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Chinese cuisine/Catalogs

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An informational catalog, or several catalogs, about Chinese cuisine.

This is a list of well-known dishes in Chinese cuisine, in alphabetical order.

English Name Chinese Name Restaurant Name(s) Description
Almond Pressed Duck Wor-Shu Chun Op Mandarin Duck Duck steamed, shredded, pressed, deep-fried; a labor-intensive dish rarely seen these days
Beijing Duck Beijing kaoya 北京烤鸭 Peking Duck Roasted duck served with hoisin sauce and spring onions and eaten by wrapping in thin pancakes known as jian bing.
Baijiu 白酒 Maotai (or Moutai) is the best-known Distilled spirit made from sorghum or rice though other grains such as wheat, barley or millet may be used. Typically 40-60% alcohol with a clear appearance. Usually drunk in small glasses similar to shot glasses.
Black fish in chili oil shui zhu yu 水煮鱼 Boiled Black fish served on top of a bead of bean sprouts and drowned in chili oil. Usually, it is brought to the table with a large number of dried chilies and spices floating on top of the oil. However, these are removed prior to eating. A speciality of Sichuan province.
Cha Siu Baau Simplified: 叉烧包
Traditional: 叉燒包
Pinyin: chāshāobāo
A type of baozi (steamed bun) that is typical of Hong Kong cuisine. It is unusual in that it uses both yeast and baking soda as leavening agents. This produces a very light spongy bread. The bread is stuffed, usually with meat or vegetables, prior to cooking.
Chicken with cashew nuts yao guo ji ding 腰果鸡丁 Stir-fried chicken with cashew nuts and gravy.
Curry Gali 咖喱 A spicy dish made with stir-fried vegetables, stewed meat, and stock thickened with cornstarch. "Since the Chinese began using the combination of spices that is called curry powder at the turn of the [20th] century, the small line of Chinese curry dishes has become so Chinese that it is doubtful Indians would recognize its origin." [1]
Spicy tofu Mala dofu 麻辣豆腐 Fried bean curd with chili and Szechuan peppercorns
Beef and tofu Mapo dofu 麻婆豆腐 Fried bean curd with minced beef in a spicy sauce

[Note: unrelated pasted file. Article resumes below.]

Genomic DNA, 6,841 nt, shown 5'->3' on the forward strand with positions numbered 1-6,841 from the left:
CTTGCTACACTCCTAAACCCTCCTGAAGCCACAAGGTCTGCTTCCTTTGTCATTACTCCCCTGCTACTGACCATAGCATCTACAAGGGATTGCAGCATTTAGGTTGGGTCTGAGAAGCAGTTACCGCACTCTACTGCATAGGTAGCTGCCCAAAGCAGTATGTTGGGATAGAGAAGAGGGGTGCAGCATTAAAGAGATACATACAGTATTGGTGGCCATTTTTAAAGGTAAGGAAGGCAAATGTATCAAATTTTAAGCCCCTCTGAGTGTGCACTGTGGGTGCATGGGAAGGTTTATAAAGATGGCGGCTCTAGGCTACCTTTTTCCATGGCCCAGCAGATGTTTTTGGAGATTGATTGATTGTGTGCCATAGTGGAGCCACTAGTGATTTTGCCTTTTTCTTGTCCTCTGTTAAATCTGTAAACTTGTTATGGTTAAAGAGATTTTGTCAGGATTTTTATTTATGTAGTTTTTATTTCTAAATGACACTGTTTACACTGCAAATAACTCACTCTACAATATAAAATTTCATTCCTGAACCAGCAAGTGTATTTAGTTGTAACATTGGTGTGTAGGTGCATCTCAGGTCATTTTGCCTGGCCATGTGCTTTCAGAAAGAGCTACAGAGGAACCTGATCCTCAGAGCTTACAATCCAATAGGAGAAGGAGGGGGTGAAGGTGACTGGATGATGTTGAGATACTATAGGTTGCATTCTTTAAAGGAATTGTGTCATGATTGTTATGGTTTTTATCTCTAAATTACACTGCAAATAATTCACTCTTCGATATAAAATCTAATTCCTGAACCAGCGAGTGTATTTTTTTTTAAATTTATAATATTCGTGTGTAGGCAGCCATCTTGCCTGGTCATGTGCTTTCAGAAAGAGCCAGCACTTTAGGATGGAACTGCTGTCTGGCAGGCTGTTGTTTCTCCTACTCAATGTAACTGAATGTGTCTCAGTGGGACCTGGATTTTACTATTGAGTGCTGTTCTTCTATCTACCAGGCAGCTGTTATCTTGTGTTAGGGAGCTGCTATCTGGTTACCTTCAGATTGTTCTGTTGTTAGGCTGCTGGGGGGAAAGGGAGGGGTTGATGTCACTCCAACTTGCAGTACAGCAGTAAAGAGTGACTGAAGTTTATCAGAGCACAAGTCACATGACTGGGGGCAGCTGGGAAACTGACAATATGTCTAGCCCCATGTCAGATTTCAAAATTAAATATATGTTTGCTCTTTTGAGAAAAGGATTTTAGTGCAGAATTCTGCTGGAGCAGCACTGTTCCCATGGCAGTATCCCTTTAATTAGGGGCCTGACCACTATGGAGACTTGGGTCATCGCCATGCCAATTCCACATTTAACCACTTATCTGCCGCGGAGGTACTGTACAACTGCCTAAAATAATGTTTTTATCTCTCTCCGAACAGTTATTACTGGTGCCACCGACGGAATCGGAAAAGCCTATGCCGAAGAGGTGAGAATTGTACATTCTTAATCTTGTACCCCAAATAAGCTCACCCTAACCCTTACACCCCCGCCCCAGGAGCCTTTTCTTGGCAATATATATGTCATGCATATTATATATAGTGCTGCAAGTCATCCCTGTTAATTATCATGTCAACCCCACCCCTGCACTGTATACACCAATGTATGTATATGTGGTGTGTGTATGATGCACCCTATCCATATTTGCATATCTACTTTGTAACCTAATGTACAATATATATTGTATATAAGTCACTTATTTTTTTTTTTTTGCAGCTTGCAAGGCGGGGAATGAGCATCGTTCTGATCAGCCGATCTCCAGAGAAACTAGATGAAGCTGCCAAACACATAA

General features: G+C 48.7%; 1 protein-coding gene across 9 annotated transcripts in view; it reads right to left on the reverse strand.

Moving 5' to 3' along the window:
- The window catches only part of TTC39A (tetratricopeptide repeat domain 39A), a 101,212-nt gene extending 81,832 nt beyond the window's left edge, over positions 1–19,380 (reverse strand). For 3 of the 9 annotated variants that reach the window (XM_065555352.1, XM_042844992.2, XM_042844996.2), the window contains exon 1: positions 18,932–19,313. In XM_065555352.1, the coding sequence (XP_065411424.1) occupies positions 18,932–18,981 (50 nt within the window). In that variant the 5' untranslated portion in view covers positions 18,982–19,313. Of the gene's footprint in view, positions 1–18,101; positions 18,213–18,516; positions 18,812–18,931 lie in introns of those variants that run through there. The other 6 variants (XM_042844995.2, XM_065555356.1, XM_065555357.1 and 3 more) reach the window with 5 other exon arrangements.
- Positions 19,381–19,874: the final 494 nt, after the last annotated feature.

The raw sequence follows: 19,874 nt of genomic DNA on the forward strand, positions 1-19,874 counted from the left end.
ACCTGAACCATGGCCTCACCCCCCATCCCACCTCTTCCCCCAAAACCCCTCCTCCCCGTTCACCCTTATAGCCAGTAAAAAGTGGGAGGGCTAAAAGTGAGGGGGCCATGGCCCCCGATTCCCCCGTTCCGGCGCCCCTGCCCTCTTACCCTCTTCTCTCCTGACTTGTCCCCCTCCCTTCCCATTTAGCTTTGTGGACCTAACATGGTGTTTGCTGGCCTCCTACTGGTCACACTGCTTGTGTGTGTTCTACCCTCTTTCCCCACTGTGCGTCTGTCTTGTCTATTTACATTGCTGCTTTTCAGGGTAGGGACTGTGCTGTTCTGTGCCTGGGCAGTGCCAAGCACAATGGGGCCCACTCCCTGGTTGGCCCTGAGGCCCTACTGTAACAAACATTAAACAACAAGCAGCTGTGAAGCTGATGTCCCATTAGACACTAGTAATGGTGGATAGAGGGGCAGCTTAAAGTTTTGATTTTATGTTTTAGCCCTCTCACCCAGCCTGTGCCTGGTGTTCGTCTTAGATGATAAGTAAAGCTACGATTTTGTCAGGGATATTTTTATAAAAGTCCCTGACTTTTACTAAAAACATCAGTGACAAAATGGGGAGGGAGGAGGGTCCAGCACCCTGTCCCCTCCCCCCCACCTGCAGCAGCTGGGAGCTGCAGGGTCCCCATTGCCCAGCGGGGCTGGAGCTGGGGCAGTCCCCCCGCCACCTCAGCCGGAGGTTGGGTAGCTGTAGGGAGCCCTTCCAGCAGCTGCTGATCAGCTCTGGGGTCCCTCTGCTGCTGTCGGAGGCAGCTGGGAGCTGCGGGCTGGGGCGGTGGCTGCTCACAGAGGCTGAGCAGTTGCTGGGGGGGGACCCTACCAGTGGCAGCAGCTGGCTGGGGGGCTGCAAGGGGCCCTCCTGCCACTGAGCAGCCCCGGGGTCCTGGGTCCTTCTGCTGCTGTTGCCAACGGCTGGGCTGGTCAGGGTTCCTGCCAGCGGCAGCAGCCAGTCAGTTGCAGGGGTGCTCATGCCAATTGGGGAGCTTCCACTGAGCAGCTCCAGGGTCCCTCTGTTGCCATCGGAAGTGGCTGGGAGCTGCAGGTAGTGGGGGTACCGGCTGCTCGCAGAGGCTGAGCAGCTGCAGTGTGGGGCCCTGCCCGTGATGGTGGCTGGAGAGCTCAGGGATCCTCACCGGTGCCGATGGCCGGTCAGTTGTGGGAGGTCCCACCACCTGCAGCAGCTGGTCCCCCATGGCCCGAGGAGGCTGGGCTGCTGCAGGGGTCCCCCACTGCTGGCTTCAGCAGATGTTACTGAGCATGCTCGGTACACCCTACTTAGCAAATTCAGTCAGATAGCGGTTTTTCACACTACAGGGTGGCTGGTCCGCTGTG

Hot pot Huo guo 火锅 A large pot of soup is placed over a heater in the center of the table. A variety of thinly sliced meats and vegetables such as bai cai and noodles made form sweet potatoes. are placed into the pot and cooked a few at a time. Also cold tofu chunks, tofu skin and solidified ducks blood are common additions.
Jian bing 煎饼 Thin pancakes made from flour and egg cooked on a griddle. Usually wrapped round other dishes such as Beijing duck, suan cai or shredded potato or shredded fried pork.
jiang dun yun tu pai 酱炖芸土排 Green beans and potatoes in a brown sauce with pork
Kung Pao chicken gong bao ji ding 宫保鸡丁
Mooncake yuèbĭng 月饼 A small pastry pie filled with a verity of stuffings. Traditionally eaten around the Mid-Autumn Festival.
Noodles—see Alkaline pasta Many dishes such as Lo mein and Chow mein are made with noodles
Potatoes with pork tu dou rou si 土豆肉丝
Spring rolls chun bing 春饼
Steamed dumplings Jiaozir 饺子 Har Gow, Siu Mai Pasta-like dough filled with various stuffing and cooked by steaming.
Steamed bread Mantou 馒头 Yeast-leavened bread cooked by steaming rather than baking.
Steamed buns Baozir 包子 Yeasted-dough filled with various stuffing such as pork or bean paste and cooked by steaming.
Sweet and sour pork gou bao rou 锅包肉 Deep-fried pork, usually in a batter, coated with a sweet sauce made from soy sauce, pureed tomatoes, sugar, and vinegar. Various fruits and vegetables are added in the western variation of this dish.
Tomato and egg xi hong shi chao ji dan 西红柿炒鸡蛋 Whisked egg stir-fried with chopped tomatoes.
Wontons hun dun 馄顿 Small boiled dumplings stuffed with various meats and a few finly chopped vegetables served in a soup made form chicken broth and herbs.


References

  1. Kuo, page 356

Sources

The Key to Chinese Cooking, Irene Kuo, Alfred A. Knopf, New York, 1980 — the Chinese equivalent of Julia Child's Mastering the Art of French Cooking, by the same publisher